[sourcecode language=”java”]
private void processSSOUpdate(User[] updatedRecords, Map<Id, User> oldMap){
ADFS has no knowledge of whether a user exists in Salesforce or not and as such must send the user profile id in all cases.
The user profile must only be used in the insert case, this trigger prevents reset of user profile changes made in Salesforce.

Note.The SSO process invokes an update on the User record on every login.
if (UserInfo.getName()==’Automated Process’ || (Test.isRunningTest() && UserTestHelper.isSSOTest)){
for (User u : updatedRecords){
u.ProfileId=oldMap.get(u.Id).ProfileId; //& override any attempt to reset the user profile.

Apex Trigger script can also be used to add default Chatter group membership, translate locale settings etc.

– JIT de-provisioning
In cases where SSO is enforced via login policy, deactivating the AD account prevents access to Salesforce. However in a mixed-mode scheme where users can also login using Salesforce authentication, the leavers process must involve manual deactivation of the Salesforce user. Alternatively, an integration tool could be used to query the Active Directory via an LDAP connector and apply User record deactivations to Salesforce. It may be the case that the automated logic must be two-phased, first attempt deactivation if this fails (active assignment rules associated with the user etc..) then update the user to a No Access user profile, with login hours set in a way to lock-out access.

– Browser Compatibility (seamless SSO authentication)
Browser compatibility with Windows Integration Authentication is mixed:

Firefox – not ok (requires this configuration change:
Chrome – ok
IE – requires the ADFS host to be added to the Trusted Site Zone. This can be achieved via System Management Tools and pushed out across the enterprise.

– Portals
Although the Single Sign-on Implementation Guide states otherwise, I have noticed that service-provider initiated SSO does work for portals users, i.e. portal user hits the my domain, is redirected to ADFS to log in and then is returned to portal in an authenticated state via the site url. This may be an anomaly.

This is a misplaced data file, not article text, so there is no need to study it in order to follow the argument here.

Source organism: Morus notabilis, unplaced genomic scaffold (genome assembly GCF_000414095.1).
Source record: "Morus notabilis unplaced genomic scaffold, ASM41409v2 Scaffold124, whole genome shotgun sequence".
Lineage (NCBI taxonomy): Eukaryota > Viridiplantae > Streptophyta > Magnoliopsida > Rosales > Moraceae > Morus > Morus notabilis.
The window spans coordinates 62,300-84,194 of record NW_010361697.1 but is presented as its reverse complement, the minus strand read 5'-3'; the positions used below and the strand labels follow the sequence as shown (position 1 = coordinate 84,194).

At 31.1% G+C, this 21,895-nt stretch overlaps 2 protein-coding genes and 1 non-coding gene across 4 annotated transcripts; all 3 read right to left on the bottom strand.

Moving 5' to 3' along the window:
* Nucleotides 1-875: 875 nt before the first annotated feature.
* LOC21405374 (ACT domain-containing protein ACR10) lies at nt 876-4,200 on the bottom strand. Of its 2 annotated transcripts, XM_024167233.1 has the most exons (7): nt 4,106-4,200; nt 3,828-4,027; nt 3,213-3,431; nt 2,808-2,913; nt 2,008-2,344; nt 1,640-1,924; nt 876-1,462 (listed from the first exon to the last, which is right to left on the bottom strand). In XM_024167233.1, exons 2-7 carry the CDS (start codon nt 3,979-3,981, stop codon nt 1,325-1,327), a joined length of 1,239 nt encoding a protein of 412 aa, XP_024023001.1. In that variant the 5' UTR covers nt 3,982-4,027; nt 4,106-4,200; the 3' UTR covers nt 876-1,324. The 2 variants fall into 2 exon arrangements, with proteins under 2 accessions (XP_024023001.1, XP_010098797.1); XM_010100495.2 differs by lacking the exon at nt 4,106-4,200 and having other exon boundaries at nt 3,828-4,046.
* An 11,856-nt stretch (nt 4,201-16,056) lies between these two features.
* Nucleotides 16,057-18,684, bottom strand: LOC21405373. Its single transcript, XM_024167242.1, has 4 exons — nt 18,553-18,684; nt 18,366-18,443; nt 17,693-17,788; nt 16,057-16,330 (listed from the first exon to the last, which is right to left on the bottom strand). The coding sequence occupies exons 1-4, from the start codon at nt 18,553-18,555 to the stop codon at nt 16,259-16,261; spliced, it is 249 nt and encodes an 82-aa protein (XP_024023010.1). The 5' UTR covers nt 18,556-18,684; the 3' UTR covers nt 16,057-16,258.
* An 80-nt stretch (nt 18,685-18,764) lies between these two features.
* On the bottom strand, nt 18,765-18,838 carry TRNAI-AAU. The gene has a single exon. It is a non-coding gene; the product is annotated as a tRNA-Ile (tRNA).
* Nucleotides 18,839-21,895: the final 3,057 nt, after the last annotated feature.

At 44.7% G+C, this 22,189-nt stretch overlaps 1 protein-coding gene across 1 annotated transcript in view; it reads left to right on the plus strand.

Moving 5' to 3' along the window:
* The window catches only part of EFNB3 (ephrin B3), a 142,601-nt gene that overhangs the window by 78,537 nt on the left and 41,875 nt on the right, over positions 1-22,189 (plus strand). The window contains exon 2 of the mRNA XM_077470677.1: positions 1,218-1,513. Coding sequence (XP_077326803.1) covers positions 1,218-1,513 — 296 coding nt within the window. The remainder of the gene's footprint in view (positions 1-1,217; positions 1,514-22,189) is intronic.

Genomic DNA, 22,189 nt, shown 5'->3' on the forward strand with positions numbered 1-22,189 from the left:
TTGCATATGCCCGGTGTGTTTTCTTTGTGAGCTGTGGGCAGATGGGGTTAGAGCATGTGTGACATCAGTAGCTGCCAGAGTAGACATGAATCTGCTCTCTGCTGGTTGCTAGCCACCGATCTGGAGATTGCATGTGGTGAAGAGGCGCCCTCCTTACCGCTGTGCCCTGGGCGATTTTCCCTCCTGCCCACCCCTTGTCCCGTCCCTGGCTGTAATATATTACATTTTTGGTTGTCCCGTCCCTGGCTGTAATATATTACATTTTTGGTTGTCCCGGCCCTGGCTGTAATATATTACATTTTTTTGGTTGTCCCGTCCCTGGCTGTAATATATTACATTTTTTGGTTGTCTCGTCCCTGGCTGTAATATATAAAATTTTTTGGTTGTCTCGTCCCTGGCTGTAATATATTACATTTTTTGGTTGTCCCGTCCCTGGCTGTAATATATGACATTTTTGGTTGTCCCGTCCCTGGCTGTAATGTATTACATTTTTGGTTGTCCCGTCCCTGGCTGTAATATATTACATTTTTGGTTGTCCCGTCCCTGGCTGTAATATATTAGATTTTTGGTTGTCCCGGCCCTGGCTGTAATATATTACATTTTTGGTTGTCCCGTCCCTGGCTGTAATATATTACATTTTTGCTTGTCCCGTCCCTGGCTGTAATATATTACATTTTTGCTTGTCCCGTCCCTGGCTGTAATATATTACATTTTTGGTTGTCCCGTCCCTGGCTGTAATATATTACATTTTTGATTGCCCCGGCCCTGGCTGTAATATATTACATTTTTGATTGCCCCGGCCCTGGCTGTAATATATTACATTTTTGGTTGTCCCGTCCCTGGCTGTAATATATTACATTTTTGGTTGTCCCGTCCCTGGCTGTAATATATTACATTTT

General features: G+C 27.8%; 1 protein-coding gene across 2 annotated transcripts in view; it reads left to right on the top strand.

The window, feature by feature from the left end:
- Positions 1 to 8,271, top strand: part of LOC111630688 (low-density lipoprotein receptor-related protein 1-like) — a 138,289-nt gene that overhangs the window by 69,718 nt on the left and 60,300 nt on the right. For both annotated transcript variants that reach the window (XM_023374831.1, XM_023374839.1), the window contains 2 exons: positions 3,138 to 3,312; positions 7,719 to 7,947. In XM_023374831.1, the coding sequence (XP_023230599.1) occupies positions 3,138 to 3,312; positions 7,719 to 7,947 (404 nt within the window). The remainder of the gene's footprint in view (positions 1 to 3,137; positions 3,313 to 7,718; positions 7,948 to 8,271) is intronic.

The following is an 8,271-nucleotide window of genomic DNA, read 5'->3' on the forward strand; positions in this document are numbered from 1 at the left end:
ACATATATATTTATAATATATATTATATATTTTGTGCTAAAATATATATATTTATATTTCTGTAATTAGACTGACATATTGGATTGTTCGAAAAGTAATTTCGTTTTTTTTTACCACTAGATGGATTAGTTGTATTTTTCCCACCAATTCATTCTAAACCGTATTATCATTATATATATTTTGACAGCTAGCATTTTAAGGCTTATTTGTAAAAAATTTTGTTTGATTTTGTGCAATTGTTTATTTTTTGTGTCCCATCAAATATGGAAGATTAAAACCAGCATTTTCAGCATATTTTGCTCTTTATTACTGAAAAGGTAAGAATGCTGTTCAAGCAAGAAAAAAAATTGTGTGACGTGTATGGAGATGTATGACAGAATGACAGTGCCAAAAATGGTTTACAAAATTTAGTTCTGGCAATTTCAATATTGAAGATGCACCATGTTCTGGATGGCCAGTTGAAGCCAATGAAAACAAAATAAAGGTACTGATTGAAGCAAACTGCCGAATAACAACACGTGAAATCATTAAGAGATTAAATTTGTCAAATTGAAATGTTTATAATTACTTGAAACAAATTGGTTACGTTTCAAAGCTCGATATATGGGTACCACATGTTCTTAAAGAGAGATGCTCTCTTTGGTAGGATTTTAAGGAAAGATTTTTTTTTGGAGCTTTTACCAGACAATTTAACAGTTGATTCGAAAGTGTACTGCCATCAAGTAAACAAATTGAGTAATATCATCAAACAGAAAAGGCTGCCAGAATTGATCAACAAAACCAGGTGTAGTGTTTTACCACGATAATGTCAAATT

– Login Policy
It is possible to enforce SSO at the org level, seemingly preventing standard Salesforce authentication to take place. A very good thing where appropriate, in security terms. I have noticed that you can still log in with Salesforce credentials using links as below.

– Chatter Emails
If a My Domain is introduced to the Salesforce org to support service-provider initiated SSO, it should be noted that links embedded within automated email messages will incorporate the my domain. This could be a real problem where Customers are collaborating in Chatter Customer Groups – clicking on the links (in a pre-authenticated state) will take the customer (or partner) to the identity provider login page.

Update – Troubleshooting
1) CRL check issue. If your ADFS server can’t connect to the internet you may get errors (check the event log) relating to Certificate Revocation List checks failing. To address this open Powershell (as Administrator), then use the commands below.
[sourcecode language=”powershell”]
Add-PSSnapin Microsoft.Adfs.PowerShell
Set-ADFSRelyingPartyTrust -TargetName "YourRelyingPartyDisplayName" -SigningCertificateRevocationCheck None

2) Error MSIS7004. Make sure the ADFS service account (Network Service by default) has permissions to the ADFS certificate (right-click certificate in the certificates MMC snapin, find Manage Private Keys option, check permissions).

Update 2 – Sandbox suffixes in Claim Rules
The second Claim Rule below shows how you can handle sandbox suffixes for usernames where you’re not using a dedicated test AD.

@RuleTemplate = “LdapClaims”
@RuleName = “Send Email addresses as Email”
c:[Type == “;, Issuer == “AD AUTHORITY”]
=> issue(store = “Active Directory”, types = (“User.Email”), query = “;mail;{0}”, param = c.Value);

@RuleName = “Send Email address with suffix as User.Username”
c:[Type == “User.Email”]
=> issue(Type = “User.Username”, Value = c.Value + “.test”);